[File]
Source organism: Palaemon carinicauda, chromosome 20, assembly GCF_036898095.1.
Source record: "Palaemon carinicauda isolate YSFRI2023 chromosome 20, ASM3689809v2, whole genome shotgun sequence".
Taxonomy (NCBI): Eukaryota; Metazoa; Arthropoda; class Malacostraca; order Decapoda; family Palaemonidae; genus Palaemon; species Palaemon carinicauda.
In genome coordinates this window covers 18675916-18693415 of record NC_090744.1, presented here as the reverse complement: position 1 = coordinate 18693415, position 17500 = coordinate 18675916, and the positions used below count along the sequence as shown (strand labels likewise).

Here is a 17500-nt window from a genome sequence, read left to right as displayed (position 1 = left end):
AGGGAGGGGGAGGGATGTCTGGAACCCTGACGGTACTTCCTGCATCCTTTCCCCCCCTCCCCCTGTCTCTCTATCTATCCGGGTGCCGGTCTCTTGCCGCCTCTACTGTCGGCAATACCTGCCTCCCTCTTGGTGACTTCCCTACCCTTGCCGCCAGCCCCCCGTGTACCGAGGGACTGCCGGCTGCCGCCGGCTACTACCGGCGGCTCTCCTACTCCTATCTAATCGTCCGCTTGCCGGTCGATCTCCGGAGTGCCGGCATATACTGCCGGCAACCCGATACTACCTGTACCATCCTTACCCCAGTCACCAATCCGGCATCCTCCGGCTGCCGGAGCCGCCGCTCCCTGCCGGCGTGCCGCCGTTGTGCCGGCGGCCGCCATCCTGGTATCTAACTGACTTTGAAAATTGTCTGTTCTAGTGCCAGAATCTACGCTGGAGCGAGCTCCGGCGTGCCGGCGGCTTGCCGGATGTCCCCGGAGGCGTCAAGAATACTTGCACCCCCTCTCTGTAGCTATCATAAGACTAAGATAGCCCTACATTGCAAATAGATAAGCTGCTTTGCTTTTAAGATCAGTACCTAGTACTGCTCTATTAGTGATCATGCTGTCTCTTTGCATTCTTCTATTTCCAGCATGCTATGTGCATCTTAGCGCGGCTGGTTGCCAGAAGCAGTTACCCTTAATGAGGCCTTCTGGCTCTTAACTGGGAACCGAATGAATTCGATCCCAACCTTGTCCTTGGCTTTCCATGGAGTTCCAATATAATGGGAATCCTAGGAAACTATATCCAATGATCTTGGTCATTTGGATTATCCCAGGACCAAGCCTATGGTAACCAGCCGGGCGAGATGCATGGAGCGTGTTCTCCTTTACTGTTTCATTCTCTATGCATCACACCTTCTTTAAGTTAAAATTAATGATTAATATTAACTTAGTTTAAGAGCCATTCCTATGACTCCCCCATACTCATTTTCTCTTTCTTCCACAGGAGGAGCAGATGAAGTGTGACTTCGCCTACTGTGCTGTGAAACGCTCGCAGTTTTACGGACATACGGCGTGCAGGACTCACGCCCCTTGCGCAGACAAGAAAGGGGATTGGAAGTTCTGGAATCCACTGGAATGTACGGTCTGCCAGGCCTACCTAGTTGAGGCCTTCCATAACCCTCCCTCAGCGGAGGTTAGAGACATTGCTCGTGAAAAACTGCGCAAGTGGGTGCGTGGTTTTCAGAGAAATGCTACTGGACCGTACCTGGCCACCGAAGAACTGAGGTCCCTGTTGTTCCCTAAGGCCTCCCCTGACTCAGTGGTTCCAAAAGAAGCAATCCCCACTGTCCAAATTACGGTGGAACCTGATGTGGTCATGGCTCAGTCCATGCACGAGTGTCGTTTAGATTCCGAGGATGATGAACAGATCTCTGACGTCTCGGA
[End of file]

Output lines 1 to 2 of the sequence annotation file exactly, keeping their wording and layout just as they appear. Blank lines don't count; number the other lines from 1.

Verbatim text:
Source organism: Palaemon carinicauda, chromosome 20, assembly GCF_036898095.1.
Source record: "Palaemon carinicauda isolate YSFRI2023 chromosome 20, ASM3689809v2, whole genome shotgun sequence".